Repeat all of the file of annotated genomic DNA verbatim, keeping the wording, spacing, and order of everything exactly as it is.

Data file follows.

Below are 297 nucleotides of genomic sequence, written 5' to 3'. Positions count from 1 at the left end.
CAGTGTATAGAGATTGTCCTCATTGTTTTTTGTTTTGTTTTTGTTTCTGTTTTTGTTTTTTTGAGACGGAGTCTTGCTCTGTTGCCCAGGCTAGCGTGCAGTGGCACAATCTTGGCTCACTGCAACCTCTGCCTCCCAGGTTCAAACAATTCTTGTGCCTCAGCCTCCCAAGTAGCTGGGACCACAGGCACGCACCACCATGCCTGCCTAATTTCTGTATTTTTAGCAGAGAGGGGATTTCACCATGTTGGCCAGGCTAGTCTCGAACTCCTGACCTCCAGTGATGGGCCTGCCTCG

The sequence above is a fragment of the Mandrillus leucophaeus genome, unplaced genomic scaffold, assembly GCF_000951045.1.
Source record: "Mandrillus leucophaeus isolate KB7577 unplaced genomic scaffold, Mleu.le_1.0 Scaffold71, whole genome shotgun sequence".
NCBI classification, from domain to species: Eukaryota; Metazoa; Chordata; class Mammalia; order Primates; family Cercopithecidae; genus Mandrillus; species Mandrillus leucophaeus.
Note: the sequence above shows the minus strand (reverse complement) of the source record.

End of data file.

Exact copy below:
Below are 297 nucleotides of genomic sequence, written 5' to 3'. Positions count from 1 at the left end.
CAGTGTATAGAGATTGTCCTCATTGTTTTTTGTTTTGTTTTTGTTTCTGTTTTTGTTTTTTTGAGACGGAGTCTTGCTCTGTTGCCCAGGCTAGCGTGCAGTGGCACAATCTTGGCTCACTGCAACCTCTGCCTCCCAGGTTCAAACAATTCTTGTGCCTCAGCCTCCCAAGTAGCTGGGACCACAGGCACGCACCACCATGCCTGCCTAATTTCTGTATTTTTAGCAGAGAGGGGATTTCACCATGTTGGCCAGGCTAGTCTCGAACTCCTGACCTCCAGTGATGGGCCTGCCTCG

The sequence above is a fragment of the Mandrillus leucophaeus genome, unplaced genomic scaffold, assembly GCF_000951045.1.
Source record: "Mandrillus leucophaeus isolate KB7577 unplaced genomic scaffold, Mleu.le_1.0 Scaffold71, whole genome shotgun sequence".
NCBI classification, from domain to species: Eukaryota; Metazoa; Chordata; class Mammalia; order Primates; family Cercopithecidae; genus Mandrillus; species Mandrillus leucophaeus.
Note: the sequence above shows the minus strand (reverse complement) of the source record.